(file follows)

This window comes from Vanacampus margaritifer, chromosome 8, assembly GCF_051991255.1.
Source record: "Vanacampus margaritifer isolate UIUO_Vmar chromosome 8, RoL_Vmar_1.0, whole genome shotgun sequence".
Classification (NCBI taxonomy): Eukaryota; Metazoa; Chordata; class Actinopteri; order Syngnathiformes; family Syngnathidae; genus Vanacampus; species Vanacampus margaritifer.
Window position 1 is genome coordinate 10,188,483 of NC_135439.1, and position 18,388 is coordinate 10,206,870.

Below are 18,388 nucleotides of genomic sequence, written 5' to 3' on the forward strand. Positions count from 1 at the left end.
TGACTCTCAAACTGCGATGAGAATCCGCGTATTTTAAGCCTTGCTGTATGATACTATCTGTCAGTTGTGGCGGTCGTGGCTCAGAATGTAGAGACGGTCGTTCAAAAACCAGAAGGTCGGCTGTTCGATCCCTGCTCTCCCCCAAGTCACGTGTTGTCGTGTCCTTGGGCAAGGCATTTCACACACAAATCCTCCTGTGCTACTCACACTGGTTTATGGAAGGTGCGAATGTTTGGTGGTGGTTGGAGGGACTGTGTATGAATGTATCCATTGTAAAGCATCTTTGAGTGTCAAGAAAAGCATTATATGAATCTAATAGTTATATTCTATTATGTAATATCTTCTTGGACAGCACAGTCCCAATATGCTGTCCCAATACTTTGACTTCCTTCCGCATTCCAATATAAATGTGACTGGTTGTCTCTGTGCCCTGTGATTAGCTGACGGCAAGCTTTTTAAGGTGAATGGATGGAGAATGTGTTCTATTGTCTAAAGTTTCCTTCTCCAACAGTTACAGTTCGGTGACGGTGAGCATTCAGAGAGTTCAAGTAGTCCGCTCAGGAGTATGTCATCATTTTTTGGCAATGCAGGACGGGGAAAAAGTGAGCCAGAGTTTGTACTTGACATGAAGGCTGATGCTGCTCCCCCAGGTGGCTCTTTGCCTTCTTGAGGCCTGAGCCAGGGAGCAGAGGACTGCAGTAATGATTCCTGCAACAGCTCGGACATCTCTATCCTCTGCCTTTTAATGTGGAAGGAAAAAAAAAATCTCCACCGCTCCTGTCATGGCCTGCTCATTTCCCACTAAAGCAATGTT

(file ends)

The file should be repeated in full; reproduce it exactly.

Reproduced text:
This window comes from Vanacampus margaritifer, chromosome 8, assembly GCF_051991255.1.
Source record: "Vanacampus margaritifer isolate UIUO_Vmar chromosome 8, RoL_Vmar_1.0, whole genome shotgun sequence".
Classification (NCBI taxonomy): Eukaryota; Metazoa; Chordata; class Actinopteri; order Syngnathiformes; family Syngnathidae; genus Vanacampus; species Vanacampus margaritifer.
Window position 1 is genome coordinate 10,188,483 of NC_135439.1, and position 18,388 is coordinate 10,206,870.

Below are 18,388 nucleotides of genomic sequence, written 5' to 3' on the forward strand. Positions count from 1 at the left end.
TGACTCTCAAACTGCGATGAGAATCCGCGTATTTTAAGCCTTGCTGTATGATACTATCTGTCAGTTGTGGCGGTCGTGGCTCAGAATGTAGAGACGGTCGTTCAAAAACCAGAAGGTCGGCTGTTCGATCCCTGCTCTCCCCCAAGTCACGTGTTGTCGTGTCCTTGGGCAAGGCATTTCACACACAAATCCTCCTGTGCTACTCACACTGGTTTATGGAAGGTGCGAATGTTTGGTGGTGGTTGGAGGGACTGTGTATGAATGTATCCATTGTAAAGCATCTTTGAGTGTCAAGAAAAGCATTATATGAATCTAATAGTTATATTCTATTATGTAATATCTTCTTGGACAGCACAGTCCCAATATGCTGTCCCAATACTTTGACTTCCTTCCGCATTCCAATATAAATGTGACTGGTTGTCTCTGTGCCCTGTGATTAGCTGACGGCAAGCTTTTTAAGGTGAATGGATGGAGAATGTGTTCTATTGTCTAAAGTTTCCTTCTCCAACAGTTACAGTTCGGTGACGGTGAGCATTCAGAGAGTTCAAGTAGTCCGCTCAGGAGTATGTCATCATTTTTTGGCAATGCAGGACGGGGAAAAAGTGAGCCAGAGTTTGTACTTGACATGAAGGCTGATGCTGCTCCCCCAGGTGGCTCTTTGCCTTCTTGAGGCCTGAGCCAGGGAGCAGAGGACTGCAGTAATGATTCCTGCAACAGCTCGGACATCTCTATCCTCTGCCTTTTAATGTGGAAGGAAAAAAAAAATCTCCACCGCTCCTGTCATGGCCTGCTCATTTCCCACTAAAGCAATGTT